Psychotherapist: A psychotherapist has specialized training in treating mental disorders. They use talk therapy to help people find better ways to cope with emotional issues and overcome unhealthy behaviors or thinking patterns. Psychotherapists can be psychiatrists or psychologists.

Psychologists: A psychologist is someone who studies the mind and behavior.  This profession actually encompasses a wide range of specialty areas including such things as animal research and organizational behavior.

The term psychologist can apply to people who:

  • Use psychological knowledge and research to solve problems, such as treating mental illnesses
  • Work as social scientists to conduct psychological research and teach at colleges or universities

Examples of psychologists include:

  • Counselling psychologist: A counselling psychologist helps people of all ages deal with emotional, social, developmental, and other life concerns using mostly psychotherapy (talk therapy). These professionals use a variety of strategies to help people manage behavioral issues, cope with stress, alleviate anxiety and distress, and deal with the issues associated with psychological disorders.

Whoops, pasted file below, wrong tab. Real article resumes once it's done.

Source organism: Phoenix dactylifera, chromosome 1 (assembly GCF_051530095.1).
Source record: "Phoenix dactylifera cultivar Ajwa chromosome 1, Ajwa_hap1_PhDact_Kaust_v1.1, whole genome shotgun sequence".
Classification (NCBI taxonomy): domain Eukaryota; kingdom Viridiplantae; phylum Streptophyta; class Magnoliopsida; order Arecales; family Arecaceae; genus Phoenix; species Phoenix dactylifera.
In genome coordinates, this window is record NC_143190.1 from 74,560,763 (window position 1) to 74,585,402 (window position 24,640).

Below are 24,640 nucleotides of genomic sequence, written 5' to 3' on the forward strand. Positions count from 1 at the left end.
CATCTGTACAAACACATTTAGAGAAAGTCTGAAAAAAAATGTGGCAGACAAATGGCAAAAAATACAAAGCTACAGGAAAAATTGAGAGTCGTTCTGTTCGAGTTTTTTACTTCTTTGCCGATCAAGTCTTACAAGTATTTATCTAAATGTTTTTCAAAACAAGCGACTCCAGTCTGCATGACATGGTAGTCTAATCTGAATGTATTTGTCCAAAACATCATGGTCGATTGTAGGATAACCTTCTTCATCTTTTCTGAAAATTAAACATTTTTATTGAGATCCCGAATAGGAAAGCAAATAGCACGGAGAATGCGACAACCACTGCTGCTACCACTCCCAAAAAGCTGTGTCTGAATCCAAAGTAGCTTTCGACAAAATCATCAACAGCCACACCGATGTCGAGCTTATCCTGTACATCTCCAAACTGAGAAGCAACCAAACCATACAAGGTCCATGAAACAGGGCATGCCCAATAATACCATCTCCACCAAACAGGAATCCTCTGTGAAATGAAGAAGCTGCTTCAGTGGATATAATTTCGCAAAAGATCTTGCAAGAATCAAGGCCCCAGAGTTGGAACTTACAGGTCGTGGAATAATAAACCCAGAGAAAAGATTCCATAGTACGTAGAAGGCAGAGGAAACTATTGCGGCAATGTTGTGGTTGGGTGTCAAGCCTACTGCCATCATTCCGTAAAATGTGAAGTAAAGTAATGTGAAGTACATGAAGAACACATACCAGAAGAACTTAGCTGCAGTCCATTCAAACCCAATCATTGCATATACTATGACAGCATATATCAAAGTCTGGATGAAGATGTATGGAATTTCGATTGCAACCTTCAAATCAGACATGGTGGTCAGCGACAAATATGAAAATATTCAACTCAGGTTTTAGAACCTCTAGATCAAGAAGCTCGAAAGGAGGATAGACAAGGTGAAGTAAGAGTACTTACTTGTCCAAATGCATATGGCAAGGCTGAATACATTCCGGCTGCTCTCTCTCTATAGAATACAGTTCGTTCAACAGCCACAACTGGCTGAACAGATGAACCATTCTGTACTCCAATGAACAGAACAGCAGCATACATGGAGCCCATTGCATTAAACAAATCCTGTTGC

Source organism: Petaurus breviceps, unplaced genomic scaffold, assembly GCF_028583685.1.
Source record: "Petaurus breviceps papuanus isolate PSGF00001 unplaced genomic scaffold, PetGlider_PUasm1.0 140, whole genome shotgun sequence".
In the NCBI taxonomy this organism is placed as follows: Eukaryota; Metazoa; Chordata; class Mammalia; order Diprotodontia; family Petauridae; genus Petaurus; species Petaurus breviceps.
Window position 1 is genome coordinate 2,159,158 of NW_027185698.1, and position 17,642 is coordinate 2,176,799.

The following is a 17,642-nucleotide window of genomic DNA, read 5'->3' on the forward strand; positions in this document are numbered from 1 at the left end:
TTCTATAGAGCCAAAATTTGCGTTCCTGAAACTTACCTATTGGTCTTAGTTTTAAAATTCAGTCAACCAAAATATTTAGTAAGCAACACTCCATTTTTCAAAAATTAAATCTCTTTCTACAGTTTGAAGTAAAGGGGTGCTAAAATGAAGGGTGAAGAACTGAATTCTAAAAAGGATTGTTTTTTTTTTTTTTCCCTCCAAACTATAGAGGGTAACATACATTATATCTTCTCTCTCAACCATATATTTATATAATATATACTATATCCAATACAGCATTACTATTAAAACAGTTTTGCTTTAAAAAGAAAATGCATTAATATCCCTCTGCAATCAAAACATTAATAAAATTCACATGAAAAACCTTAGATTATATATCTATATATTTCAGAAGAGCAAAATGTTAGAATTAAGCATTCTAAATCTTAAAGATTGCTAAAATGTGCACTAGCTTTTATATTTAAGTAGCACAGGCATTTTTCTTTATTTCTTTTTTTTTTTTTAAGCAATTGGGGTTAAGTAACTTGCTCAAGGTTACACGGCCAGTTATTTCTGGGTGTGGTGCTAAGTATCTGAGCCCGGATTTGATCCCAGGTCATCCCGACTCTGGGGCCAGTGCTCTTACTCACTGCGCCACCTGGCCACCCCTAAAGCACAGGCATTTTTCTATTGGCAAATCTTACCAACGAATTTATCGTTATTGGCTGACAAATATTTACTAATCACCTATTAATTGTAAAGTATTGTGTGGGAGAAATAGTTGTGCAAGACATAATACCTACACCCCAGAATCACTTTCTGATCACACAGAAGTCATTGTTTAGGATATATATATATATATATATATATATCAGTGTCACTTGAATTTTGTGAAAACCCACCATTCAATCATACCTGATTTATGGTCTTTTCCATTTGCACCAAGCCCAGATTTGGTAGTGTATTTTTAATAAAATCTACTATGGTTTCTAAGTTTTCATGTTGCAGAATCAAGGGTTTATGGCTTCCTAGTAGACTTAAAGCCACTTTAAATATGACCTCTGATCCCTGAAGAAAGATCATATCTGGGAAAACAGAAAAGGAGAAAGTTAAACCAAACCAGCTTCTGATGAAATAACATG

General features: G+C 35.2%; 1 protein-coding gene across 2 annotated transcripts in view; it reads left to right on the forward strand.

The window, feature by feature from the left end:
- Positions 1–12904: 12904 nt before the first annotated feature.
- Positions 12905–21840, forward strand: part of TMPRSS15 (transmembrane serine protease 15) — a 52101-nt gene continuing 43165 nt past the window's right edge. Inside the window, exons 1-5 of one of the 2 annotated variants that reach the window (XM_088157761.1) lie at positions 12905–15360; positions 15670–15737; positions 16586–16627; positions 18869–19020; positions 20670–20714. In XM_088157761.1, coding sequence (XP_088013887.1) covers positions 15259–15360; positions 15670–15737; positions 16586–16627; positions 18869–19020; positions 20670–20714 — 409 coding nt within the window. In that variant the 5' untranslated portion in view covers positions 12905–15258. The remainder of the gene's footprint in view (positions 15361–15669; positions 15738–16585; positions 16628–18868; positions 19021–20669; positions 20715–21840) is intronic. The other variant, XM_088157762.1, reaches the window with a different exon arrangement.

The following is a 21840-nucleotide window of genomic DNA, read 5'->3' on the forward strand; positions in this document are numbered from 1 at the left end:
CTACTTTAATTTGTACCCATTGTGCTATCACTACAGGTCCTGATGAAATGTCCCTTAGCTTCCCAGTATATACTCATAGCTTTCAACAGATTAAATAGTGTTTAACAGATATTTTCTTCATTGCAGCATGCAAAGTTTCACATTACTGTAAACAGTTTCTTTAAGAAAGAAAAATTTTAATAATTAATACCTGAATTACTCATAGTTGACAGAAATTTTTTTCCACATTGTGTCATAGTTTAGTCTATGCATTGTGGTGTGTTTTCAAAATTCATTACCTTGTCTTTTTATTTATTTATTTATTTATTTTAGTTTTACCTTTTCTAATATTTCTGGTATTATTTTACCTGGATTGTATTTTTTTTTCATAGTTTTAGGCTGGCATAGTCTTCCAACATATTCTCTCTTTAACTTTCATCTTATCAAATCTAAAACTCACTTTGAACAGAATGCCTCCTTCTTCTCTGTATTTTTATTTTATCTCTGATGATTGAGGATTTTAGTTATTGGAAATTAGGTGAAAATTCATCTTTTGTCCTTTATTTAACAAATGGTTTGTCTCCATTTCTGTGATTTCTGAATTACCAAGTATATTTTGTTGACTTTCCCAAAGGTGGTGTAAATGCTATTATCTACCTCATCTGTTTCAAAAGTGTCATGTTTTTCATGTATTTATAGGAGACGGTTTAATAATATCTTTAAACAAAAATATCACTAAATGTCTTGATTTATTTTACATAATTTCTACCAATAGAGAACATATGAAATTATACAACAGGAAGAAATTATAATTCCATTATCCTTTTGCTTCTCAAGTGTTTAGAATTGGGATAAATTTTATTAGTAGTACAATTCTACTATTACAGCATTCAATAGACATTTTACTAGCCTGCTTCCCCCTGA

Take note that a counselling psychologist holds a higher qualification that a counsellor. As such, they primarily treat clients with serious mental health conditions than counsellors. 

  • Clinical Psychologist: A clinical psychologist assesses, diagnoses and treats individuals experiencing psychological distress and mental illness. They also perform psychotherapy and develop treatment plans. Clinical psychologists tend to focus on psychopathology (abnormal mental states) and thus often work in hospitals, mental health clinics, and private practice. They typically deal with clients experiencing more severe mental illnesses that counselling psychologists do. 

While clinical psychologists often work in medical settings, they are not physicians and in most cases cannot prescribe medications.